endAt=9
}
```
All of these are equivalent:
``` { .javascript
include="src/composition-equivalence.js"
.numberLines
startFrom=13
}
```
##
But what if the function I want to compose takes some additional arguments?
``` javascript
function divideBy (a, b) { return b / a }
```
##
The lambda way:
``` { .javascript
include="src/partial-lambda.js"
.numberLines
startFrom=7
}
```
##
The partial way:
``` { .javascript
include="src/partial.js"
.numberLines
startFrom=11
}
```
##
The Indian cuisine way
``` { .javascript
include="src/partial-curry.js"
.numberLines
startFrom=9
}
```
. . .
<small>Just kidding. It's a way of [Haskell Brooks Curry][].</small>
##
Using **partial application** and **composition** you can model any computation, no matter how complex.
. . .
And it will almost always be easier to reason about than OOP, because no state means less complexity.
# Simplicity
##
Predictible behaviour, simple rules of composition and partial application.
##
What follows is that concerns are usually separated
### data | computation | state | effects
You can mix them **if you want to**, but by default they are separated.
# But I need my state!
##
Sure. Sometimes you do. But ask yourself how often?
##
And if you really do, be explicit about it.
If you are workin with React, use [Redux][].
<small>(or whatever else is all the hype this week)</small>
##
If you need effects (e.g. networking), use [Thunks][].
##
For presentation use functional components.
# Educate Yourself
##
- Read [Professor Frisby's Mostly Adequate Guide to Functional Programming][]
How to do FP in JS
- Come join us at [Category Theory Study Group][]
Meet some friendly people and learn the mathematical theory behind this stuff.
[Haskell Brooks Curry]: https://en.wikipedia.org/wiki/Haskell_Curry
[Category Theory Study Group]: https://www.meetup.com/fp-ams/events/267715699/
[Professor Frisby's Mostly Adequate Guide to Functional Programming]: https://mostly-adequate.gitbooks.io/mostly-adequate-guide/
[Redux]: https://redux.js.org/
[Thunks]: https://github.com/reduxjs/redux-thunk
"use strict"
// Setup
const flow = require("lodash/fp/flow")
const increment = function (number) { return number + 1 }
const double = function (number) { return number * 2 }
const compute = flow(double, increment)
// All below are equivalent:
console.log(increment(double(3)))
console.log(flow( double, increment )(3))
console.log(compute(3))
flow( double, increment, console.log )(3)
flow( compute, console.log )(3)
"use strict"
const increment = function (number) { return number + 1 }
const double = function (number) { return number * 2 }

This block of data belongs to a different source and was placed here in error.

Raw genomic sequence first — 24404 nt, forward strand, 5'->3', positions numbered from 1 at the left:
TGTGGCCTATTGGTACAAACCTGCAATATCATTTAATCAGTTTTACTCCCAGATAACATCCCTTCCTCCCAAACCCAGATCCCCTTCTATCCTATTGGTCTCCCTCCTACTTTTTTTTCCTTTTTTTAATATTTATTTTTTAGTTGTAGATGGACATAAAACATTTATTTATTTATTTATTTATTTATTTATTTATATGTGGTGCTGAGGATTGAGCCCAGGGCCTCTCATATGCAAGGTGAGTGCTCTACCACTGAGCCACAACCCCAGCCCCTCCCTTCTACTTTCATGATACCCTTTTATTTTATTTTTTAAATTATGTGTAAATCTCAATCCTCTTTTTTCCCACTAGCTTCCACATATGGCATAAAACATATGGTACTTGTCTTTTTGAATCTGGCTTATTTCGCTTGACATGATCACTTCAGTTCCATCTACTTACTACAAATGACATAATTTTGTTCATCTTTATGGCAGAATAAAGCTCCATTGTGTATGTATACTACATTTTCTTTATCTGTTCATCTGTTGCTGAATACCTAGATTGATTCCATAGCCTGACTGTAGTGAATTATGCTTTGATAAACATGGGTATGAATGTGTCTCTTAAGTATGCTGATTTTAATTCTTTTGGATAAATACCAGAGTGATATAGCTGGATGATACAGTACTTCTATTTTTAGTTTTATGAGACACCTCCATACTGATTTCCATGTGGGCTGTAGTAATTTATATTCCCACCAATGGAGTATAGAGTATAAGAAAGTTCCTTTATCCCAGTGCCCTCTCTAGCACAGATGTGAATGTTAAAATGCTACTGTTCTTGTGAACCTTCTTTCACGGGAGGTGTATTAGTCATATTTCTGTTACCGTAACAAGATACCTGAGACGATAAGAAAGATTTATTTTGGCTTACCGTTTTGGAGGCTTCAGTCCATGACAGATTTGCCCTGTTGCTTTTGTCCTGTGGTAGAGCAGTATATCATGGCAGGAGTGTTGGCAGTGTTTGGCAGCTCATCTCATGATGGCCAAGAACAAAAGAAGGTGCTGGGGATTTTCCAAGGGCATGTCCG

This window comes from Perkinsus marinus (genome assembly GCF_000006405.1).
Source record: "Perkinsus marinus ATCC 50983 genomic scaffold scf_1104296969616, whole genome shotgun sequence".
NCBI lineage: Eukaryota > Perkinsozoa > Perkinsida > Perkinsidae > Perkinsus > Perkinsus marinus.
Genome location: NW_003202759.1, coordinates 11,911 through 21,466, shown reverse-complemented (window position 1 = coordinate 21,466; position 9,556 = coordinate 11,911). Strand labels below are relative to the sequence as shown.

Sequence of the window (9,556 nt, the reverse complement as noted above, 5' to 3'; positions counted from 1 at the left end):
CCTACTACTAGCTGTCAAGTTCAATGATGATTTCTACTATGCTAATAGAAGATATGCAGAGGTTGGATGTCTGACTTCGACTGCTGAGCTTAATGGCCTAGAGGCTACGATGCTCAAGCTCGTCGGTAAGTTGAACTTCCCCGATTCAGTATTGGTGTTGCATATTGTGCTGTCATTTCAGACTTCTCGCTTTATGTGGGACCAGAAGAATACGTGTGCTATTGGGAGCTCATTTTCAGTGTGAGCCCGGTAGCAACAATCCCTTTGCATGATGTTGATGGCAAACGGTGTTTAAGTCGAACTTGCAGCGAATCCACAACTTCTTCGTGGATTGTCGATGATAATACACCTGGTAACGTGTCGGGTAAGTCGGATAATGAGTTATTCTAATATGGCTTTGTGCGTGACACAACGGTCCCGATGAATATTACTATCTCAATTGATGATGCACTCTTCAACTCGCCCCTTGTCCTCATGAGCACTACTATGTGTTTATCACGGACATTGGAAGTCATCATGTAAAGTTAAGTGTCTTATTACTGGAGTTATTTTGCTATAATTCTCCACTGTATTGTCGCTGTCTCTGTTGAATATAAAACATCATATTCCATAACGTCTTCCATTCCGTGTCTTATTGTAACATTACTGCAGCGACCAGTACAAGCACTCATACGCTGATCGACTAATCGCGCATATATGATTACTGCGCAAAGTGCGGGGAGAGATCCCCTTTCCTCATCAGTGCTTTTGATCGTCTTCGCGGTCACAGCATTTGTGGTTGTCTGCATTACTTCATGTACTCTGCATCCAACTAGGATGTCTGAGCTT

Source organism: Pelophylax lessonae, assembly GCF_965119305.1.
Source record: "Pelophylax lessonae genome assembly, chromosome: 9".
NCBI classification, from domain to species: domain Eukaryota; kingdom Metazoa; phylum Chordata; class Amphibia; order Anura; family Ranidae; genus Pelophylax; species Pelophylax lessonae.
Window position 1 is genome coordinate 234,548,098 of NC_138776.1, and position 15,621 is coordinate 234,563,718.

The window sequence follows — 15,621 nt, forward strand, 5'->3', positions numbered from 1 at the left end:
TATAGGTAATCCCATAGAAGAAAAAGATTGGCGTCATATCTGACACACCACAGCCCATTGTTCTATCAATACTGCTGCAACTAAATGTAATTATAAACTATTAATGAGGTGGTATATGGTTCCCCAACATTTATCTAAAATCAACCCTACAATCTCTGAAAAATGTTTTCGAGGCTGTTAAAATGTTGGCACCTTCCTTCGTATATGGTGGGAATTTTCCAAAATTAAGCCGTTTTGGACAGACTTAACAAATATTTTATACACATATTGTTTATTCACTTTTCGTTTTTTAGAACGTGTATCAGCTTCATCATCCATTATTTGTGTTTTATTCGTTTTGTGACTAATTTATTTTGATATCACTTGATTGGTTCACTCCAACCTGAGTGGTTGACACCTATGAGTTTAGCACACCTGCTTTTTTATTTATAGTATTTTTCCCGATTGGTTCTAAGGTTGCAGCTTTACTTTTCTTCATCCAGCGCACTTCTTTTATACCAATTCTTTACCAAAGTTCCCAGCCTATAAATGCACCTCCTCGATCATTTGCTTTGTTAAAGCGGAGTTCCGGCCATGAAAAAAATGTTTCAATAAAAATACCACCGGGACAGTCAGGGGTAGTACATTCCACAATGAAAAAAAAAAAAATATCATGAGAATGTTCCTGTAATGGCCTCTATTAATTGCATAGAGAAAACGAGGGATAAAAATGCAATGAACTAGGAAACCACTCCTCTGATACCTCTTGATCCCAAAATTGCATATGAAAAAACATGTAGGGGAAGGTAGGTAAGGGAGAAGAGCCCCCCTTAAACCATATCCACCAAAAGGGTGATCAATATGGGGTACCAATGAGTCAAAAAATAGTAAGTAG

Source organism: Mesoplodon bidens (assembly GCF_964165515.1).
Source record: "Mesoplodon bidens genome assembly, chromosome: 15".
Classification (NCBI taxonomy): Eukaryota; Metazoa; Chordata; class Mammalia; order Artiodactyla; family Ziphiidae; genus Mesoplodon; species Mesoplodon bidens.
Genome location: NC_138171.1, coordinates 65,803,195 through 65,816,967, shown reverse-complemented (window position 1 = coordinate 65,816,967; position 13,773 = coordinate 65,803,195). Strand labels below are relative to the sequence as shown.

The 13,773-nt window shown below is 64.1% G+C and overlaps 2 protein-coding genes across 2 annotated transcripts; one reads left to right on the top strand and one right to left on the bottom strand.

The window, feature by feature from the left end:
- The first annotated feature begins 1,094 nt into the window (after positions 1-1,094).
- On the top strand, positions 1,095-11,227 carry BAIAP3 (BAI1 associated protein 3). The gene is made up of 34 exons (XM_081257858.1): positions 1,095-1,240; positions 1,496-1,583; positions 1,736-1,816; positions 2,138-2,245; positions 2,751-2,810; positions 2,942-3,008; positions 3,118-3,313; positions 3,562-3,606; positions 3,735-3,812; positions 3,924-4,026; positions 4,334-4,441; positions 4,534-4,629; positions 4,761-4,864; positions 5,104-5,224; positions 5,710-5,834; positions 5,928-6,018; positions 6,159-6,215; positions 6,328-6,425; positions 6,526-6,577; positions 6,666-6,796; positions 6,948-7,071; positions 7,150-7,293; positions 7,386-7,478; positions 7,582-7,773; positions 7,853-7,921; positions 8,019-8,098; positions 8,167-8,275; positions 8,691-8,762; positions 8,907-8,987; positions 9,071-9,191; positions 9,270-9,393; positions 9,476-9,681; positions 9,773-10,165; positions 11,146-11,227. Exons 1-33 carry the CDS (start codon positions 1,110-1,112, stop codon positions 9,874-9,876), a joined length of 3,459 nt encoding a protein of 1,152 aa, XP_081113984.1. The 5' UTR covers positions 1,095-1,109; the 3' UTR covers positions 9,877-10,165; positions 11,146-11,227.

const compute = function (number) {
return increment(double(number))
}
console.log(compute(3))
const flow = require("lodash/fp/flow")
const compute_too = flow(double, increment)
console.log(compute_too(3))
flow(compute_too, console.log)(3)
"use strict"
const flow = require("lodash/fp/flow")
const curry = require("lodash/fp/curry")
const increment = function (number) { return number + 1 }
const double = function (number) { return number * 2 }
const divideBy = curry(function (a, b) { return b / a })
const compute = flow(
double,
increment,
divideBy(3)
)
console.log(compute(4))
"use strict"
const flow = require("lodash/fp/flow")
const increment = function (number) { return number + 1 }
const double = function (number) { return number * 2 }
const divideBy = function (a, b) { return b / a }
const compute = flow(
double,
increment,
(number) => divideBy(3, number)
)
console.log(compute(4))
"use strict"
const flow = require("lodash/fp/flow")
const partial = require("lodash/fp/partial")
const increment = function (number) { return number + 1 }
const double = function (number) { return number * 2 }
const divideBy = function (a, b) { return b / a }
const compute = flow(
double,
increment,
partial(divideBy, [3])
)
console.log(compute(4))
......@@ -2,7 +2,7 @@ const stateful = {
count: 0,
poke() {
this.count = this.count + 1
if(this.count > 3) {
if (this.count > 3) {
console.log("**** you!")
} else {
console.log("a! ".repeat(this.count))
......
"use strict"
const speaker = {
name: "Tad",
name: "Tad Lispy",
introduce() {
console.log(`Hello, I'm ${this.name}!`)
}
......
"use strict"
const fn = function() { console.log(this) }
const ob = { fn, fatfn: () => fn() }
fn(4)
fn.call(3)
fn.apply(2)
fn.bind(1)
ob.fn(0)
ob.fatfn(-1)